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I was finally able to get my Epson 5030ub and 120" Motorized SI Slate up and running yesterday. I really cannot say enough about how impressed I am with this combination. I have the screen set up in my living room, with moderate ambient light control during the day. Projector throw distance is 22', making my setup ideal for a screen of this type. I sit approximately 14-15' away from the screen.

Hot Spotting - The big worry for many, but with my throw distance I have zero hot spotting. Even with the projector in living room mode (which is quite bright) I see no visible hot spotting.

Sparkles/Silk Screen Effect - This effect is very minor with this screen and is not enough to be distracting to my eyes. It is more pronounced the brighter the image you are throwing at the screen. In living room mode that I use during the day, you can see some sparkles on all white/super bright scenes. My previous experience with sparkles was on my old Mitsubishi Laservue 75" DLP TV; on that TV I found the sparkles unbearable at times. On this screen I would say they are probably half as pronounced and in most scenes are not visible. Even better, at night, when you put the projector into its darker THX mode the sparkles go away almost completely. Even on an all-white screen, from my seating distance the sparkles are not visible.

Off-axis Viewing Cone - From what I can see, this screen loses very little brightly off-axis. This is nothing like the videos I have seen of Black Diamond and the side of the screen getting dark as you move from side to side. I can watch from my dining room table (about 45 degrees off center) and can't see the sides losing any brightness at all. I'm pretty sensitive to this effect also as my old Laservue was terrible off-center and my current 70" Sharp Elite also doesn't look as good when not view straight on. This is one of my biggest surprises with the screen, quite impressed.

Build Quality/Motor - Very impressed, this is not a cheap screen by any means, but I can say I am 100% satisfied with what I received for the money. Motor is smooth and not too loud, construction is top notch as well. Aesthetics are very nice and it blends nicely into my living room with the white case. Also, the setup for the drop height was super easy using a toggle on the wall switch. No need to use any hidden screws to set the drop which I've read can be challenging on other motorized screens. And the 12v trigger hooked up to my Epson works like a charm!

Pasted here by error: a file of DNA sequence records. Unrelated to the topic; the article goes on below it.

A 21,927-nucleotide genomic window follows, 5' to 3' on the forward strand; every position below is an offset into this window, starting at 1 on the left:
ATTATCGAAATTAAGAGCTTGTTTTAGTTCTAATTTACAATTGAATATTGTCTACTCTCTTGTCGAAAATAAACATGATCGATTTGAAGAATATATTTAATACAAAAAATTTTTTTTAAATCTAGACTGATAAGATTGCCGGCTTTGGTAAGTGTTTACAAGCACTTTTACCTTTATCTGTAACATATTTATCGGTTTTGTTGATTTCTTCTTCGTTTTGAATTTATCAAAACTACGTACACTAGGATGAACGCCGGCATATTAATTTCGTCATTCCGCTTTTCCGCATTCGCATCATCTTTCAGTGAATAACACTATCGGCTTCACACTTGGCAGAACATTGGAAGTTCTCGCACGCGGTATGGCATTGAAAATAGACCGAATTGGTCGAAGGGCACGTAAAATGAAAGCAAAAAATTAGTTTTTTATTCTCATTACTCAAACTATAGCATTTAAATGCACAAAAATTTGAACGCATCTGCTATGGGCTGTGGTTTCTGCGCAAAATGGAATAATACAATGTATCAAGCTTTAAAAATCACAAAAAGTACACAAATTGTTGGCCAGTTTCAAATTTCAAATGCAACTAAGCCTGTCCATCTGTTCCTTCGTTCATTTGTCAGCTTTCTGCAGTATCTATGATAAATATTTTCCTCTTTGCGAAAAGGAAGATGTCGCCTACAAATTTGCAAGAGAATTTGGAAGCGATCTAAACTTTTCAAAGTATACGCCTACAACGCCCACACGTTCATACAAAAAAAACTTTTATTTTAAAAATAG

Overall, this screen ended up being perfect for my needs. I researched ambient light rejecting screens for close to a year before pulling the trigger on this, but I am not disappointing at all with my choice. This screen will not work for everyone though, especially if you cannot accommodate for a long throw distance. I didn't have chance to test shorter throws for hot-spotting, but I would be cautious if you can't get a bit beyond the recommend throw ratio of 1.5.

Here is a picture of my screen with a crap ton of light on, not too shabby at all. And this was a dark scene. Something like Avatar or sports looks completely solid with no wash-out.


And here is quick video of the motorized action:

Lastly, big thanks to Mike from the AVS Store for the excellent service. I highly recommend giving him a call for a quote or advice on what screen will work best in your situation.

Bill
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Super Bowl with plenty of lights on in the room. The 5030ub/Slate combo is unreal.